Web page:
This section is from "The Horticulturist, And Journal Of Rural Art And Rural Taste", by P. Barry, A. J. Downing, J. Jay Smith, Peter B. Mead, F. W. Woodward, Henry T. Williams. Also available from Amazon: Horticulturist and Journal of Rural Art and Rural Taste.
The important question has often been raised by amateurs, Can these de-licions grapes be successfully raised in the open air in the latitude of New York city I am happy to be enabled, from the experience of others, to give an affirmative answer to the question. For several years past the tables of our Horticultural exhibitions have displayed fine, large, well-ripened bunches of the genuine Black Hamburgh grapes, of a quality that would do no discredit to a respectable cold vinery, from the open garden of Mrs. Daniel Parish, at her fine residence on Union Square, in New York city.
A recent visit, taken in connection with others a year or two ago, brought to my notice three large vines, which I am assured have borne good crops of luscious Black Hamburghs every year, with one exception, during the last nine years; and this, too, without laying them down or giving them the least protection.
If we are asked, How is this ? we say in reply: The vines are set in a well-prepared, wide, deep border, arranged by the well-known florist, Mr. Isaac Buchanan, of West Seventeenth-street, at the suggestion of the late Thomas Hogg. The front of the border is covered with a flag-stone walk of the width of from six to eight feet, and the vines are trained on the south wall of the carriage-house. The garden, which is about fifty feet square, is protected on all sides by the buildings on the adjacent streets. Beyond this flag-stone walk, say eight feet in width, is now an Althaea hedge; formerly an Arbor Vitas hedge occupied its place, but it was killed during a very severe winter; the same frost, however, spared the Black Hamburgh vines, though unprotected. The only warming influence we could discover, after a close inspection, was the wide surface of flag-stones in front.
This experiment demonstrates the proposition that Black Hamburgh grapes can be successfully raised in the open air, in this city, under peculiarly favorable circumstances.
A few weeks ago we saw fine large clusters - some weighing about two pounds - of the same choice variety of foreign grape, grown in the open air in the city of Utica, in the fine grounds of the Rev. Philemon H. Fowler, D. D. In this case, however, the vines, including some dozen or fifteen hardy native varieties, Isabella, Ac, have to be laid down and buried slightly every win-ter, in order to withstand the very cold winter weather of Utica. It, how-lever, beautifully illustrates the practicability and importance of "bending events to one's will," and thus enabling us to enjoy the luxuries of tropical climes, even under adverse circumstances and the severest climate.
[Under very favorable and peculiar circumstances we have no doubt that some varieties of Foreign Grapes may be successfully raised in gardens attached to city residences ; we have seen several such cases. We remember a vine of the White Lisbon, in a yard in the lower part of Water street, which for a period of some twenty years produced annually a fair crop of grapes. It was finally destroyed by the Great Fire."The fruit of this vine we had opportunities of tasting a number of years, and remember it as being good. With the exception of a border, about three feet wide, the yard was paved with brick. We know of several other vines producing occasional crops of fair fruit under favorable circumstances, and we know, too, of a good many which have utterly failed to ripen half a dozen bunches in as many years. The late Roswell L. Colt, of Paterson, gave much attention to the out-door culture of the Foreign Grape, and met with some success, but finally abandoned it as unsuited to our climate, at least in this latitude; and this, in our opinion, must be the result of all such efforts, notwithstanding an occasional instance of success. Our only dependence, for vineyard culture, must be upon our native varieties, and hybrids from them.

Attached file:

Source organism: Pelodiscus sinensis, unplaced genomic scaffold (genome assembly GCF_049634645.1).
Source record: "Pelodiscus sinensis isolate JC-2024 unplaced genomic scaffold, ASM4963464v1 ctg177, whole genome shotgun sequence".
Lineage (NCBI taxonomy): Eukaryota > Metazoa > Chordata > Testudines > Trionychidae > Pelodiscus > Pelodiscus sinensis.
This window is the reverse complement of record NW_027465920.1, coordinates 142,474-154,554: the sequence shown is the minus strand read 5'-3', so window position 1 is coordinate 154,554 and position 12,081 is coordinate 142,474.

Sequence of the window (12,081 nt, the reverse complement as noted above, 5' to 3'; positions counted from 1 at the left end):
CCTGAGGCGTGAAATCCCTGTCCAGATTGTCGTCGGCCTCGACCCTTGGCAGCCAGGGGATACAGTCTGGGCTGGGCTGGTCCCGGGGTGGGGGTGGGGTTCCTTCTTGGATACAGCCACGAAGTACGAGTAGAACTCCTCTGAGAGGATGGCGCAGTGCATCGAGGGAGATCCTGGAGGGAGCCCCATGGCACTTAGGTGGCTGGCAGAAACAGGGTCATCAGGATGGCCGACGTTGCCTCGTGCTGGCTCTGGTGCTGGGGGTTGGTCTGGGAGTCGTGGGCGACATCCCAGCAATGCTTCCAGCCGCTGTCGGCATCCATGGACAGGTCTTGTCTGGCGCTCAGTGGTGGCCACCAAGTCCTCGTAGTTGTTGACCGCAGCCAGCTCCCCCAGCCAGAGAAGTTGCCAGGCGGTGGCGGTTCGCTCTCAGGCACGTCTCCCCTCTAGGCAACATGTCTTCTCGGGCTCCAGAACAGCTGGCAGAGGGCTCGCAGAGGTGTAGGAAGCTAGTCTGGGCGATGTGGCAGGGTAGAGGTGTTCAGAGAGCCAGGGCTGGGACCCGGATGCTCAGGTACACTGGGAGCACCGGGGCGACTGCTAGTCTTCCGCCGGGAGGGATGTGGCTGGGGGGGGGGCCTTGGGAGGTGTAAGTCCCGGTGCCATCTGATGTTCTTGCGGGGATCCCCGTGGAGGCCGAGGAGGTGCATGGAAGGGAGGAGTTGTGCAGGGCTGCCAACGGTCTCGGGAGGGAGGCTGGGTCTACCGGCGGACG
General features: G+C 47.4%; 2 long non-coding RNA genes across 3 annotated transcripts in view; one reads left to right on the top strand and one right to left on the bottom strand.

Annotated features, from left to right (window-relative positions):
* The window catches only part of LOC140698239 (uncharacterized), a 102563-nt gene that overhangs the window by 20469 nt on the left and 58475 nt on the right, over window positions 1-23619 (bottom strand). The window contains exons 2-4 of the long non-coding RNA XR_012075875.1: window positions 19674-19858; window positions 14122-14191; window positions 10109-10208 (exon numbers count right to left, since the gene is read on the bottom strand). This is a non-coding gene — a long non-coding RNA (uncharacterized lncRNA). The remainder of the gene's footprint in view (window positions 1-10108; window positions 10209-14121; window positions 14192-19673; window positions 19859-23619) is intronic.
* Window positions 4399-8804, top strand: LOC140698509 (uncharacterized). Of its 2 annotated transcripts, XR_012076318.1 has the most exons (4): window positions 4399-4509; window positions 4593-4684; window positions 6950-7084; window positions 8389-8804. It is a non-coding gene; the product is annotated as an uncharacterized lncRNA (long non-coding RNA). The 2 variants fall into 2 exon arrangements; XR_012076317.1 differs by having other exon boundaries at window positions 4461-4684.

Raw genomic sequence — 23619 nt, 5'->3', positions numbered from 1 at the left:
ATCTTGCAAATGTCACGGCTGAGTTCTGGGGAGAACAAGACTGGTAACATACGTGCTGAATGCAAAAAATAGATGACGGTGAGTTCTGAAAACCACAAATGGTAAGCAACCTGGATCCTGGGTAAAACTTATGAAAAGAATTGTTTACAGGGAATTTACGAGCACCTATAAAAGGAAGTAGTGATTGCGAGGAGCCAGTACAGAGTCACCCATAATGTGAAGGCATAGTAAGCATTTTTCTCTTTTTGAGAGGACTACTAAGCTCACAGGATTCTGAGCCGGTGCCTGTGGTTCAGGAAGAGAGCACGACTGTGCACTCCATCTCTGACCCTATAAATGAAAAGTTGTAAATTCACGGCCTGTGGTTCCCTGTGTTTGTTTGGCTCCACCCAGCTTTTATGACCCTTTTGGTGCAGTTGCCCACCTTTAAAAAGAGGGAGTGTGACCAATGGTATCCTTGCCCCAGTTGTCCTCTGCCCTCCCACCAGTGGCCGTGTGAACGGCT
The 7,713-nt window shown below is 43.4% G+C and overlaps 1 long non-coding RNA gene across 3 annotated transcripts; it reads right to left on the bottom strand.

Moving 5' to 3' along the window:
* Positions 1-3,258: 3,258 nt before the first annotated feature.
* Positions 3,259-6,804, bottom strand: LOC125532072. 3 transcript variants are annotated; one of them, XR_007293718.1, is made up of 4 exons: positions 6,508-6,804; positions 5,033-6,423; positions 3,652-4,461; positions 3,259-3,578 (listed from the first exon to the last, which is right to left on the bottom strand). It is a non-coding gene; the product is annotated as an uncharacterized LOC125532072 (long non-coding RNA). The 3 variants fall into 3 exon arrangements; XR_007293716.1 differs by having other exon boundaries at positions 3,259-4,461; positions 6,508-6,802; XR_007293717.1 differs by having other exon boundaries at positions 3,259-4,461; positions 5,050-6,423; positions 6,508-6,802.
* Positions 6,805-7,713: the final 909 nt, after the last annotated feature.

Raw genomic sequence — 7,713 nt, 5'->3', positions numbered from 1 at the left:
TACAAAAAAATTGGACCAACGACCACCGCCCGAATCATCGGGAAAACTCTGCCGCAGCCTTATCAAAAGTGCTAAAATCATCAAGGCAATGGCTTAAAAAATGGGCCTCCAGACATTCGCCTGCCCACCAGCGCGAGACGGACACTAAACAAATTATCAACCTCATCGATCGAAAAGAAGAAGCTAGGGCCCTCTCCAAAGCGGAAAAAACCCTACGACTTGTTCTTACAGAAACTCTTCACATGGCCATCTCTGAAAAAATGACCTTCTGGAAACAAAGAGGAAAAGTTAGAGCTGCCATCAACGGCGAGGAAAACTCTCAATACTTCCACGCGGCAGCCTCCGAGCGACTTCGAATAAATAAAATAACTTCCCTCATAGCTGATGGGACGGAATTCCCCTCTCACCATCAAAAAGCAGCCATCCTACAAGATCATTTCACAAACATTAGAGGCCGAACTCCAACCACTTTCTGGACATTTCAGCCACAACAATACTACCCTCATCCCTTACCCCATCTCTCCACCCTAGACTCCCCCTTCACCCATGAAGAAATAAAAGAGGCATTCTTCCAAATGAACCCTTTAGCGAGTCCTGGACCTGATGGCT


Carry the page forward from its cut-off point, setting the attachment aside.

This is now so well understood, that it will require a good many instances of success more striking than those given above, to induce practical men to embark'in the culture of the Foreign Grape in the vineyard ; and yet we know that thousands and thousands of imported grape cuttings are annually sold in the city of New York at prices for which a good native vine could be purchased at any respectable nursery ; the majority of these cuttings, too, are of kinds positively inferior to our best native grapes, for the table at least. We have had our share of experience in the out-door culture of the Foreign Grape, and our success, at a considerable cost of labor, has been meagre indeed ; and we cannot add much by way of encouragement, except under some such favorable circumstances as those noted by Mr. Pardee; where these exist, the amateur will find the subject worthy of his attention. - Ed]